Let's kill the marketing funnel, says Obama CIO
Michael Slaby, CIO of Obama for America, is looking just slightly more relaxed than he has in the past few years. Speaking at the Salesforce.com press event today, he presented a view of the Obama campaign's success that runs counter to the narrative that emerged from the President's successful campaign.
Rather than succeeding because the campaign employed were technological number-crunching geniuses, or so the narrative goes, Slaby says the campaign won because of its laser-like focus on its singular mission: getting votes. "We don't get more votes for using better technology," he said. "The idea that technology made [the Obama team] win is a false choice."
Campaigns are limited by their resources and running a successful campaign is an exercise in proper resource allocation. The Obama campaign only adopted technology and platforms that they knew would help them get more votes. They did not allow themselves to be distracted by new technology or the latest shiny thing, he said.
The biggest thing to learn from the Obama campaign, he said, was that the we have lost control of when and where people communicate with us. The age-old internal battle over which business segment owns which social media channel -- is it the CRM team, the PR team, tech tech team or the marketing team in charge of the Facebook page? -- does not matter to the customer (or in this case, the voter). "Customers don't care about your org chart, they just want to be serviced," he said.
Further, the marketing funnel is just-plain dead. The idea of pushing a bunch of email addresses and accounts through a marketing funnel is offensive, Slaby said. "Every person we talk to is a person with a story whose personal experience matters, who has a unique relationship with the campaign. We see this not as a bucket to process but as an opportunity for voter-initiated contact." Call it the Special Snowflake approach. However you characterize it, it worked.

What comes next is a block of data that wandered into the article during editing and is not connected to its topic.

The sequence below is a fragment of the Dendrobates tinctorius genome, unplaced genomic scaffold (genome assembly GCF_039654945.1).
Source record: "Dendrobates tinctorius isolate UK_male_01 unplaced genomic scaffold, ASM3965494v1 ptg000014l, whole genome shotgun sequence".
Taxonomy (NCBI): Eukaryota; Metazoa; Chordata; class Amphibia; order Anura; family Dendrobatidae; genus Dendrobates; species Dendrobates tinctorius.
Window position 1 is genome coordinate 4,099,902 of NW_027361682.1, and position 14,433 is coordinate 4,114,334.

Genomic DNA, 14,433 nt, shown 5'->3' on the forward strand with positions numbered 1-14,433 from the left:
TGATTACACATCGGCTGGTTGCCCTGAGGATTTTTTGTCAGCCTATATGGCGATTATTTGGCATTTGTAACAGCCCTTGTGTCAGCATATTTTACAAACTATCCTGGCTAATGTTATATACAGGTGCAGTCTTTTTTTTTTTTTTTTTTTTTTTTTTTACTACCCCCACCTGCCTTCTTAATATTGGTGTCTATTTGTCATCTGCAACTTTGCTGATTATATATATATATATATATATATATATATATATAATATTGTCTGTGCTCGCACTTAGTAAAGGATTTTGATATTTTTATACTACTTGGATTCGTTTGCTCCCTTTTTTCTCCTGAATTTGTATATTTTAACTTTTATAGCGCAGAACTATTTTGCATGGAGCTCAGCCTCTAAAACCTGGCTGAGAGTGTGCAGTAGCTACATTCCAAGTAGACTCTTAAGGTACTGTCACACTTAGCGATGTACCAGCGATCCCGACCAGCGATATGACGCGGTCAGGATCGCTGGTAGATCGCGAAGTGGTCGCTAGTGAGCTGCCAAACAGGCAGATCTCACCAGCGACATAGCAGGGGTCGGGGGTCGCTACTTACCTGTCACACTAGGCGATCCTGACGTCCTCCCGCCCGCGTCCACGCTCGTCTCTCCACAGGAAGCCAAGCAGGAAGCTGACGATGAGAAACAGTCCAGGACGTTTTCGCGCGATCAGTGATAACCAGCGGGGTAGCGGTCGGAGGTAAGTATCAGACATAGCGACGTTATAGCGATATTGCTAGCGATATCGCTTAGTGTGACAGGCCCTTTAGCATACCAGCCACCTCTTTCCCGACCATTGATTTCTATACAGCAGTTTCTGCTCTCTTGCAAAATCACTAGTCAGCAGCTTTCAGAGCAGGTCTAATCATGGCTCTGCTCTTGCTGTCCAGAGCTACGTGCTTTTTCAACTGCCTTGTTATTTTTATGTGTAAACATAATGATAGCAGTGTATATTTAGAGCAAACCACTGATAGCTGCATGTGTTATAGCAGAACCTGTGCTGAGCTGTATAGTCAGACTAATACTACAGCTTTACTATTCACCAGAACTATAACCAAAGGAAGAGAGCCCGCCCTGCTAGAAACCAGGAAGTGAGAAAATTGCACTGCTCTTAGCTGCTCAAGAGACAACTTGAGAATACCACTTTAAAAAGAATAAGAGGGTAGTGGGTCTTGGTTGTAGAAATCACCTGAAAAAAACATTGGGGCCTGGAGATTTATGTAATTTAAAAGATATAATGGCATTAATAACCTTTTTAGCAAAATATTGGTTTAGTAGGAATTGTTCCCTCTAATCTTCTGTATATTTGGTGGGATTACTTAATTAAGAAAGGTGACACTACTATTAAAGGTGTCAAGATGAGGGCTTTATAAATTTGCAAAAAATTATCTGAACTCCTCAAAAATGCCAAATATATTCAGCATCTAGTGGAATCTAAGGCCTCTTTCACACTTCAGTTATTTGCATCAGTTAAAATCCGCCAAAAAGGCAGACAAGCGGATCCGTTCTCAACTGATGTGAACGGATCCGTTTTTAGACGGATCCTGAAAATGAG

Slaby wasn't excited to make predictions for 2016. A question to that effect and the thought of another campaign actually caused the color to drop from his face. But he noted that there are a few big tech problems left to be solved. The local issue -- connecting local candidates with voters, their local voting place, and their local volunteers through the Web and through social network -- has still not been solved.
One area that might not ever be solved? Social fundraising. Facebook makes it awkward to raise funds on its platform, other social media outlets haven't been huge drivers either, Slab said. "I don't know that these platforms will be core channels for fundraising this time around." Obama's fundraising in 2008, for example, was driven primarily by email, he said.
At a keynote presentation later in the afternoon, Mark Benioff touted the Obama campaign's winning use of cloud versus on-premise software. If it's not clear, the Obama campaign was a Salesforce customer. To an "intimate" crowd of 1000 reporters and customers, Salesforce today launched "Service Cloud Mobile," a platform that allows Salesforce's clients to service their customers from mobile.
[Image courtesy of D.H. Parks on Flickr]